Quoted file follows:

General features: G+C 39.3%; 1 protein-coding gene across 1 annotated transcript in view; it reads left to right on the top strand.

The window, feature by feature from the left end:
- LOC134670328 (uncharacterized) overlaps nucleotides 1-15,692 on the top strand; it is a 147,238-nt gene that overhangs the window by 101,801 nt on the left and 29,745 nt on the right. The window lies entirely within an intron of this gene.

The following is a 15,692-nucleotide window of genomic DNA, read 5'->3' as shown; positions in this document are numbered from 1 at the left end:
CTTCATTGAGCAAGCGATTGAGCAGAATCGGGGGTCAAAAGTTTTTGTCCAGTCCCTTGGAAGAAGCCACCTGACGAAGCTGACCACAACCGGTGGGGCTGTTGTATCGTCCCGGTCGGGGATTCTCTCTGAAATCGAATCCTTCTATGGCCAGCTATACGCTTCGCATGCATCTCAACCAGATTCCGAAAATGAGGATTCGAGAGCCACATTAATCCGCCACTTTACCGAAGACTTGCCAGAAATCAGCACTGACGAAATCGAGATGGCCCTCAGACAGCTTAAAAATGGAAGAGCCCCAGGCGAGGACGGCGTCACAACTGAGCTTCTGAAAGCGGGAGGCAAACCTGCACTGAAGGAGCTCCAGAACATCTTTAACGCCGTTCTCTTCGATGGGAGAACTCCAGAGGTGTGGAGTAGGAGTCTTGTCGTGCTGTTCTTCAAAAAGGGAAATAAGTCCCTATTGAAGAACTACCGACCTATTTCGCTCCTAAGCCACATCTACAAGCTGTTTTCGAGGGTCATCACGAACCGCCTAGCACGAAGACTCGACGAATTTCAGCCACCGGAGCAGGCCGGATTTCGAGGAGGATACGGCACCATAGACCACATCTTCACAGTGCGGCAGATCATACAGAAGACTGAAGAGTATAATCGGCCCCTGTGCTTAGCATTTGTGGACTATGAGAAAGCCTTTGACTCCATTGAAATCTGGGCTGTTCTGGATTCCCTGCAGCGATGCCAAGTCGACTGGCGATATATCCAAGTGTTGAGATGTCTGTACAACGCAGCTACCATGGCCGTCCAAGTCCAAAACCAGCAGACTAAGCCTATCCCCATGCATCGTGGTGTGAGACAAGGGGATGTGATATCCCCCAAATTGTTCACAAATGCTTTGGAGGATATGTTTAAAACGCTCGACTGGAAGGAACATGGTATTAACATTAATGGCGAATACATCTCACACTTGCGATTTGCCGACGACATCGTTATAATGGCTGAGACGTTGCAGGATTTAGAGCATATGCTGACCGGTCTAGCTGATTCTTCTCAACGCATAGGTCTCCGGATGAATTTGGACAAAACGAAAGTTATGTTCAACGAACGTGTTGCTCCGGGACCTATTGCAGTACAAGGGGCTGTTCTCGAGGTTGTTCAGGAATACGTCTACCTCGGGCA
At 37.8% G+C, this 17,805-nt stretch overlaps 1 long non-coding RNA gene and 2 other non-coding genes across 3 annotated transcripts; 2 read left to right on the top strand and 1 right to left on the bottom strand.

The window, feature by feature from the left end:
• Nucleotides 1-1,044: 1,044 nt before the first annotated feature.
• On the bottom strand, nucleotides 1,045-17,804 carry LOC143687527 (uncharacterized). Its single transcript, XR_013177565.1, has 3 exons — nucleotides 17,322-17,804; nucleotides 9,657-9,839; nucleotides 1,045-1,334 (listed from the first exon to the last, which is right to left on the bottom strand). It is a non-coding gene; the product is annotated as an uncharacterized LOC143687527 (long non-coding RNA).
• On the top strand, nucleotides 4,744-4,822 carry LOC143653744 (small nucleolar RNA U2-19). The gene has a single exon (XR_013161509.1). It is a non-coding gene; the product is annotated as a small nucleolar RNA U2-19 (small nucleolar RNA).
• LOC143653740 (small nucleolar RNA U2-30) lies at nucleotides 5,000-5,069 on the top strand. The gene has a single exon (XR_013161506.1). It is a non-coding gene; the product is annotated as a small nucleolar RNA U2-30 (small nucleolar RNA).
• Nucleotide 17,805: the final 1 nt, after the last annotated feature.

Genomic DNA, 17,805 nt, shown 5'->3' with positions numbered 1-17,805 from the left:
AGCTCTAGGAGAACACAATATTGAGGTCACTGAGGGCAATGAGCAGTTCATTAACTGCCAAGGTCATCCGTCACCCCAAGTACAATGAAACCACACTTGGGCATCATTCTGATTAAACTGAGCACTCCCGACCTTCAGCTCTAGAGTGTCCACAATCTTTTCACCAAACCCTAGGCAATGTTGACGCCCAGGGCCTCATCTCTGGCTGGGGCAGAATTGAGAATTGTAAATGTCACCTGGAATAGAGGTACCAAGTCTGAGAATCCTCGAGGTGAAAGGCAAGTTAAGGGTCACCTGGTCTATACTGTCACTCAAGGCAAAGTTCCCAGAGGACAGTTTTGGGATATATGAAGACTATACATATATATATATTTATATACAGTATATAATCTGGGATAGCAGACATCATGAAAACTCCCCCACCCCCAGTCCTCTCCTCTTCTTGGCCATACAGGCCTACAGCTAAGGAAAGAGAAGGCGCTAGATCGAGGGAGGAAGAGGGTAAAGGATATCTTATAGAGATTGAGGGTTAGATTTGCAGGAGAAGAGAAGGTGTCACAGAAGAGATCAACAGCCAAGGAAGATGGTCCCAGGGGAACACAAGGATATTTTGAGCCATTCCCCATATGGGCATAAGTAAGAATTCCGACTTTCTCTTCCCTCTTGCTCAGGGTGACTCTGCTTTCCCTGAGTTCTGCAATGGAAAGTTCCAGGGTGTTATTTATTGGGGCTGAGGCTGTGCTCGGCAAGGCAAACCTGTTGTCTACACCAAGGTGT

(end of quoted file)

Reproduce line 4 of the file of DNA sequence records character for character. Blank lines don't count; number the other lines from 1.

The following is a 15,692-nucleotide window of genomic DNA, read 5'->3' as shown; positions in this document are numbered from 1 at the left end: